| Home | Fiction | Listserv | Creative Archives | Scholarly Archives |
| Book Review Archives | Critical Essays | Contribute | Search the Site |

Walking the Line

ISBN: 1412026709

By Lynette Bowles
Review by: Deanna G. Wolff

07/06

Right from the first two paragraphs of Walking the Line, Lynette Bowles captures her readers’ interest in this modern mystery thriller. Someone has died – but whom? And why?

Bowles reveals the “whom” (Kate’s husband, Jack), and unveils that the official explanation as to the “why” of Jack’s death has never really been accepted by Kate. A first-class swimmer, Jack had supposedly drowned on a solo fishing trip in the West Indies where he was working on a hotel project. The reader immediately feels Kate’s mind-numbing grief and sorrow.

Having met Jack at a hotel site, Kate’s experience and contacts in the hotel business gets her a job working at the same hotel site in the Turks and Caicos Islands, where Jack worked prior to his death. Her enquiries into his death threaten her own life and, essentially, this is where the mystery and suspense begins.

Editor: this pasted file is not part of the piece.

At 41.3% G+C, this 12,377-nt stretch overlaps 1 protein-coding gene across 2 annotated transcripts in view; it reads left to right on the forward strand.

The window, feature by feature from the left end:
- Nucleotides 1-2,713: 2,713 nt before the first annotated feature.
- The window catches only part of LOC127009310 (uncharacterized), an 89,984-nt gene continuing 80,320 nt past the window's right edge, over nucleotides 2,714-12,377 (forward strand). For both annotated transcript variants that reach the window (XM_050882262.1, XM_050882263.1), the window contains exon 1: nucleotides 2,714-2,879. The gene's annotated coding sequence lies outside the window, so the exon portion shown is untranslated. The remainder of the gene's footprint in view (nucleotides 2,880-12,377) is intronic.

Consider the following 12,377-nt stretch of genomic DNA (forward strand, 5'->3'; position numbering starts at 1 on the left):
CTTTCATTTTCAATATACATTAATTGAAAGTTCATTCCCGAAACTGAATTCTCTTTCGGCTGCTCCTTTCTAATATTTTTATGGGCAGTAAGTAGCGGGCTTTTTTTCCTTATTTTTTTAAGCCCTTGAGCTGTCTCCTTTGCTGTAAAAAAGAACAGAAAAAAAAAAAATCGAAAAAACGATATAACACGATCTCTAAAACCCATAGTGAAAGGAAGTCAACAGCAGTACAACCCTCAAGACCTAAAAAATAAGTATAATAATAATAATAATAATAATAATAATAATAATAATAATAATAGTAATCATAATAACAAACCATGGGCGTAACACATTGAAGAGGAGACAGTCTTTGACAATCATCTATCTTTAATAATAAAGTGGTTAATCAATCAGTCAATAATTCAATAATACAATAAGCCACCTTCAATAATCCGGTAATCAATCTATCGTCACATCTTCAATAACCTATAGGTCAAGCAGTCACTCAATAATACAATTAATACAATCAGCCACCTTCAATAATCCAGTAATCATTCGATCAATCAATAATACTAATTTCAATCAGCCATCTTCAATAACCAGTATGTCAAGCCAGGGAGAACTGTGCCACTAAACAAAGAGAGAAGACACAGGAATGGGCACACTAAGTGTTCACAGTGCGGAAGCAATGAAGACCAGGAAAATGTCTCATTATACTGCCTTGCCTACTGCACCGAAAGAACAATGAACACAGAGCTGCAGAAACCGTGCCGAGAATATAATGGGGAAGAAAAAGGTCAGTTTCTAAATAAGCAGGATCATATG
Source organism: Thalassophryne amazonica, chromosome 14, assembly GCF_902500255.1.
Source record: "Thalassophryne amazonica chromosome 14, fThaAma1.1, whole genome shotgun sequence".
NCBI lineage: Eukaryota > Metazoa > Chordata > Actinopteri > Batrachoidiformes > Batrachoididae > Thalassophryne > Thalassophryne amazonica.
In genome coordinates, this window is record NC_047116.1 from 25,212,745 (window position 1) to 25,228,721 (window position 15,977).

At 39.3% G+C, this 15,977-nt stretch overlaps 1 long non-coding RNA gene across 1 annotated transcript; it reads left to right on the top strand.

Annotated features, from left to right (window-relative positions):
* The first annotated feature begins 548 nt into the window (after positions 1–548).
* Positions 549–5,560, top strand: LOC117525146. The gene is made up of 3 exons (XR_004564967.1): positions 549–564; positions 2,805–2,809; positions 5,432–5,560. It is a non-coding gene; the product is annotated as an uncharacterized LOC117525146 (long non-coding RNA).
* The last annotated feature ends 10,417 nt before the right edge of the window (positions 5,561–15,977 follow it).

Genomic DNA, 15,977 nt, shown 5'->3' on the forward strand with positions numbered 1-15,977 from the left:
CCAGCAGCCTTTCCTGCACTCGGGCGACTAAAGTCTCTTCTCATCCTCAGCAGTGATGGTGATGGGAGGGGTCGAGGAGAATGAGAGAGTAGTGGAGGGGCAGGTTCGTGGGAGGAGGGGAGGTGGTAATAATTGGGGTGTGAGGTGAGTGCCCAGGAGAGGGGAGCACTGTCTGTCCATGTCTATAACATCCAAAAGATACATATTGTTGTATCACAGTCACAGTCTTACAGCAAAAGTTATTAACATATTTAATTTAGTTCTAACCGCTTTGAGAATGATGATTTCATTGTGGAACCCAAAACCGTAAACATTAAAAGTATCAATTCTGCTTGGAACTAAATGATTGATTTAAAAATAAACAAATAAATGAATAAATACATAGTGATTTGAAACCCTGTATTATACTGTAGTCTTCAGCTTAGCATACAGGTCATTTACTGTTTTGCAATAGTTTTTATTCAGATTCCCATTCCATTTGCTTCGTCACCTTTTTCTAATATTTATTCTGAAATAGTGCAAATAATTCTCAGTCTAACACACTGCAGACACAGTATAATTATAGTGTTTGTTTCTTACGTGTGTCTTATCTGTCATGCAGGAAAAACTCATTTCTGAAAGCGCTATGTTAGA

The setting for Walking the Line is almost like taking a vacation. Whereas most mystery thrillers are set in big cities or small rural towns, we are whisked away to the beautiful palm-lined beaches of the Turks and Caicos. The reader can almost feel the warmth of the sun and the smell of the salty sea in Bowles’ wonderful and skilful use of imagery. No grain of sand is left unturned in her delightfully, if not sometimes overly, descriptive prose.

Whereas Kate is generally a likeable heroine, her shyness and self-doubt sometimes borders on that of a teenager and can become somewhat irksome. She “giggles” a lot and suffers from some self-esteem issues when it comes to her romantic interest in the book, for which she often chastises herself: “She [Kate] knew she was blushing – her face felt as though it was burning. Oh, grow up, she told herself angrily, and took a few deep breaths…”

Bowles cleverly inserts short dialogues throughout the book that clearly plan for Kate’s death – but who is speaking remains a mystery until the end. Unfortunately, however, Bowles’ writing style is a little too relaxed and requires significantly more structure and even possibly a good editor.

Walking the Line is a wonderful story idea, and Bowles’ knowledge of the Turks and Caicos Islands and hotel construction is second to none. I just wish the story were a bit more refined and the heroine a lot less naïve.

Contact Women Writers